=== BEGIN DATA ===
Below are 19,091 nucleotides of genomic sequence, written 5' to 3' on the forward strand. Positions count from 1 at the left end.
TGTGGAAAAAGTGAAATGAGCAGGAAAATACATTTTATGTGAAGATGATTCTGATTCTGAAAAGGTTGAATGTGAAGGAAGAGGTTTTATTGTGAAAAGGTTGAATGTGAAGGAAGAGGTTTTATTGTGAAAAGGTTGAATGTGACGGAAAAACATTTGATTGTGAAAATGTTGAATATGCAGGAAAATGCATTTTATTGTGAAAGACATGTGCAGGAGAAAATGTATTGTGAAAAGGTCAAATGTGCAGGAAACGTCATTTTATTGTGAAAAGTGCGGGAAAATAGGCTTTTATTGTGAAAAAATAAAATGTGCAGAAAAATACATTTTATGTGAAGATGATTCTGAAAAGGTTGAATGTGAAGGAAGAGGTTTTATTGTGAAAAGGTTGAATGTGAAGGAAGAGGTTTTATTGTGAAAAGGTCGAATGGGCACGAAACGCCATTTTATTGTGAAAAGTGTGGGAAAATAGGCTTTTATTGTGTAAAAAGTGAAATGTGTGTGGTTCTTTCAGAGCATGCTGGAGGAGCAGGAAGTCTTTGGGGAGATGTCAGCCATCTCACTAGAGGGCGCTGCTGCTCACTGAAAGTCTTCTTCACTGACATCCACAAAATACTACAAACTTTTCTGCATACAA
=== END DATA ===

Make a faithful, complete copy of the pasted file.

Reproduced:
Below are 19,091 nucleotides of genomic sequence, written 5' to 3' on the forward strand. Positions count from 1 at the left end.
TGTGGAAAAAGTGAAATGAGCAGGAAAATACATTTTATGTGAAGATGATTCTGATTCTGAAAAGGTTGAATGTGAAGGAAGAGGTTTTATTGTGAAAAGGTTGAATGTGAAGGAAGAGGTTTTATTGTGAAAAGGTTGAATGTGACGGAAAAACATTTGATTGTGAAAATGTTGAATATGCAGGAAAATGCATTTTATTGTGAAAGACATGTGCAGGAGAAAATGTATTGTGAAAAGGTCAAATGTGCAGGAAACGTCATTTTATTGTGAAAAGTGCGGGAAAATAGGCTTTTATTGTGAAAAAATAAAATGTGCAGAAAAATACATTTTATGTGAAGATGATTCTGAAAAGGTTGAATGTGAAGGAAGAGGTTTTATTGTGAAAAGGTTGAATGTGAAGGAAGAGGTTTTATTGTGAAAAGGTCGAATGGGCACGAAACGCCATTTTATTGTGAAAAGTGTGGGAAAATAGGCTTTTATTGTGTAAAAAGTGAAATGTGTGTGGTTCTTTCAGAGCATGCTGGAGGAGCAGGAAGTCTTTGGGGAGATGTCAGCCATCTCACTAGAGGGCGCTGCTGCTCACTGAAAGTCTTCTTCACTGACATCCACAAAATACTACAAACTTTTCTGCATACAA